Reheating her food this way means that it often has to spend a few minutes cooling back down to a baby safe temperature. That’s no fun if she’s hollering for her meal now! You know how patient babies aren’t, especially when they’re hungry.

I’ll be glad when I get that microwave brought back to the store and get a replacement. It’s just so much faster and I know better how long to heat the baby food to keep it at a safe temperature so I don’t have to cool it back off.

Still, it’s nice to know how easy it is to cope without.

What Equipment Do You Need to Make Baby Food?

I’ve been having a lot of fun making baby food for Selene. She loves it too. She hasn’t minded jarred food when I have to give it to her, but she seems more enthusiastic about the homemade stuff.

If you’ve ever tasted jarred baby food then homemade, you’d know why.

It’s really easy to make baby food. You probably even own much of the equipment you absolutely need, although to avoid BPA and such you may choose to buy newer products.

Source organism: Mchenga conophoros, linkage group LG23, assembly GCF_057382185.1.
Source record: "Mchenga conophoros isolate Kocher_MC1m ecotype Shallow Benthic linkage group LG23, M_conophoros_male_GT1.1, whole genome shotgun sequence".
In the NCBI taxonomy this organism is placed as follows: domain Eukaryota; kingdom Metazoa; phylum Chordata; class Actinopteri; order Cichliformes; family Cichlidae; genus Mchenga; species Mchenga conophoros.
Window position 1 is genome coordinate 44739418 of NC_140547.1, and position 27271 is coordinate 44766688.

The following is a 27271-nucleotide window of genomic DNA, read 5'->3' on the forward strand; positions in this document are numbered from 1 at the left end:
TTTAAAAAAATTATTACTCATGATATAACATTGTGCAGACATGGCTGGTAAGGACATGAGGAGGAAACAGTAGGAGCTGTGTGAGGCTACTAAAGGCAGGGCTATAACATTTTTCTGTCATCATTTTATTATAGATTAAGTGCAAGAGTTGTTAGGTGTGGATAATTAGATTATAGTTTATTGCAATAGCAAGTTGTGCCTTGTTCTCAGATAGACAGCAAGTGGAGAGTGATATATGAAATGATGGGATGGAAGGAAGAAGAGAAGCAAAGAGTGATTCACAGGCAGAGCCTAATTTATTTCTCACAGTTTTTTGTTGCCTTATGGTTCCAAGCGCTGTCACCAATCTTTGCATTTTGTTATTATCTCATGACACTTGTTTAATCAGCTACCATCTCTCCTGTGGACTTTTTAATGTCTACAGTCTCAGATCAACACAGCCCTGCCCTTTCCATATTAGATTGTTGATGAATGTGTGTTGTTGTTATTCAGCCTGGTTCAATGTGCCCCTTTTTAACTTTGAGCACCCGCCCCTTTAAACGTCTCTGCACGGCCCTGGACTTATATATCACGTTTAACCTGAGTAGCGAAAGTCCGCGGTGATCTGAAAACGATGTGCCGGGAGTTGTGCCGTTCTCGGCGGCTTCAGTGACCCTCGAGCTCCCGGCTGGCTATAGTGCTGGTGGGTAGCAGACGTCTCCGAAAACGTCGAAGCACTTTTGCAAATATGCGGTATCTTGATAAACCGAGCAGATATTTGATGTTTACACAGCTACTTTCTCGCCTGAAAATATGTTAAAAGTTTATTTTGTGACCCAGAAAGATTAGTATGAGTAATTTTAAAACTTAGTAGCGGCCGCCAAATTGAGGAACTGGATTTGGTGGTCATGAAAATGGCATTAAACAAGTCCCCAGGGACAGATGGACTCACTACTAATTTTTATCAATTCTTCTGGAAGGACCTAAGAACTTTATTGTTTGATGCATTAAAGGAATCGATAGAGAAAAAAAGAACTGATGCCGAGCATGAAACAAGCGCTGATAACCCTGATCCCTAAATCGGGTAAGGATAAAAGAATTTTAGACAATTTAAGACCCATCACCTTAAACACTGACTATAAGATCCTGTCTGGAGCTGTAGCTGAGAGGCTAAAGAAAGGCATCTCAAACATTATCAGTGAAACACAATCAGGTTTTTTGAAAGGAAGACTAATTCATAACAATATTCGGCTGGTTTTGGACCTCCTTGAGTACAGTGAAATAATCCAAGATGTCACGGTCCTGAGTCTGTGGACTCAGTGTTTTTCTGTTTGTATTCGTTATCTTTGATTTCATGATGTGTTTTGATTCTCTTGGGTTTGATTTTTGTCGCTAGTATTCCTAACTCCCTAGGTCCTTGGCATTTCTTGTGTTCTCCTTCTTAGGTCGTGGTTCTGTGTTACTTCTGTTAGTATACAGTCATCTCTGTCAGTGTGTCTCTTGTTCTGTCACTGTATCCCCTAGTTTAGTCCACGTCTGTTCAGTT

I bake or steam most of her fruits and vegetables, so that’s just products I already use for regular cooking. Nothing special needed there. You can buy a special food steamer or get a stainless steel vegetable steamer insert for a pan if you don’t have anything along those lines yet.

Then you need a good blender. I like my VitaMix, and I understand the newer ones are BPA free for if that’s a concern. But if you don’t want to spend that kind of money, find something within your budget. But remember that a good blender also works for smoothies, which are fun for any age.

If you’re making baby food in any sort of quantity, you’ll need to freeze it next. Ice cube trays do the job, but you can buy baby food storage trays that may do a somewhat better job, as well as give you more choices as to what it’s made out of. You can buy ones without phthalates, BPA and PVC.

I also consider my crockpot to be a baby food maker. It’s a great way to make meat tender, which makes pureeing it much simpler. Also nice when you don’t want to be fussing with the exact time that everything is done cooking.

As baby gets older and doesn’t need pureed food, a food mill becomes a much better choice. I’ve had mine since my oldest was a baby, and it’s still in great condition. Just pop the food in and start cranking.